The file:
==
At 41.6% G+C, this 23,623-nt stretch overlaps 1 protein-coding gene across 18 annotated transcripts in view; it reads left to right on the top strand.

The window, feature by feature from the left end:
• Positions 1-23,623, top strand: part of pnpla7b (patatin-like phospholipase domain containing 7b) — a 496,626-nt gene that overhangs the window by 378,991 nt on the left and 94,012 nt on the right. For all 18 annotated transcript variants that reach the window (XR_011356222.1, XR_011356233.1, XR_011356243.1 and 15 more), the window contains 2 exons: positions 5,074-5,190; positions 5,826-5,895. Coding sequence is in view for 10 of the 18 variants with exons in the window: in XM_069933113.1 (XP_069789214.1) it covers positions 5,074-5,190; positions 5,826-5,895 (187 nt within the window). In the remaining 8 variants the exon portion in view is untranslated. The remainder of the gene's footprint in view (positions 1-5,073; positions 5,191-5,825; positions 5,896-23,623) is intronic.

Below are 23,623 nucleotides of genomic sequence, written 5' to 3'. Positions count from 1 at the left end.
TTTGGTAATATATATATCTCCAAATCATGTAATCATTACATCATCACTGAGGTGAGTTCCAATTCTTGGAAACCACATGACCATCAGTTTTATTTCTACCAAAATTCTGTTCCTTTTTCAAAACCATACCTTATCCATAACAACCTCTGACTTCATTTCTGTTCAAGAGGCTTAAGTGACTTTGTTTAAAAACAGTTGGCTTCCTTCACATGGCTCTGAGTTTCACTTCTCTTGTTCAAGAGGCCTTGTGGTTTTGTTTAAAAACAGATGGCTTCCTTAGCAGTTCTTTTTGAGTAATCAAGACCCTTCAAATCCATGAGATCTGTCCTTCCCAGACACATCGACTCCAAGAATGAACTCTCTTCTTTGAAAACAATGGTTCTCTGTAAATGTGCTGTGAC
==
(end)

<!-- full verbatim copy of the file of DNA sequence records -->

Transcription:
At 41.6% G+C, this 23,623-nt stretch overlaps 1 protein-coding gene across 18 annotated transcripts in view; it reads left to right on the top strand.

The window, feature by feature from the left end:
• Positions 1-23,623, top strand: part of pnpla7b (patatin-like phospholipase domain containing 7b) — a 496,626-nt gene that overhangs the window by 378,991 nt on the left and 94,012 nt on the right. For all 18 annotated transcript variants that reach the window (XR_011356222.1, XR_011356233.1, XR_011356243.1 and 15 more), the window contains 2 exons: positions 5,074-5,190; positions 5,826-5,895. Coding sequence is in view for 10 of the 18 variants with exons in the window: in XM_069933113.1 (XP_069789214.1) it covers positions 5,074-5,190; positions 5,826-5,895 (187 nt within the window). In the remaining 8 variants the exon portion in view is untranslated. The remainder of the gene's footprint in view (positions 1-5,073; positions 5,191-5,825; positions 5,896-23,623) is intronic.

Below are 23,623 nucleotides of genomic sequence, written 5' to 3'. Positions count from 1 at the left end.
TTTGGTAATATATATATCTCCAAATCATGTAATCATTACATCATCACTGAGGTGAGTTCCAATTCTTGGAAACCACATGACCATCAGTTTTATTTCTACCAAAATTCTGTTCCTTTTTCAAAACCATACCTTATCCATAACAACCTCTGACTTCATTTCTGTTCAAGAGGCTTAAGTGACTTTGTTTAAAAACAGTTGGCTTCCTTCACATGGCTCTGAGTTTCACTTCTCTTGTTCAAGAGGCCTTGTGGTTTTGTTTAAAAACAGATGGCTTCCTTAGCAGTTCTTTTTGAGTAATCAAGACCCTTCAAATCCATGAGATCTGTCCTTCCCAGACACATCGACTCCAAGAATGAACTCTCTTCTTTGAAAACAATGGTTCTCTGTAAATGTGCTGTGAC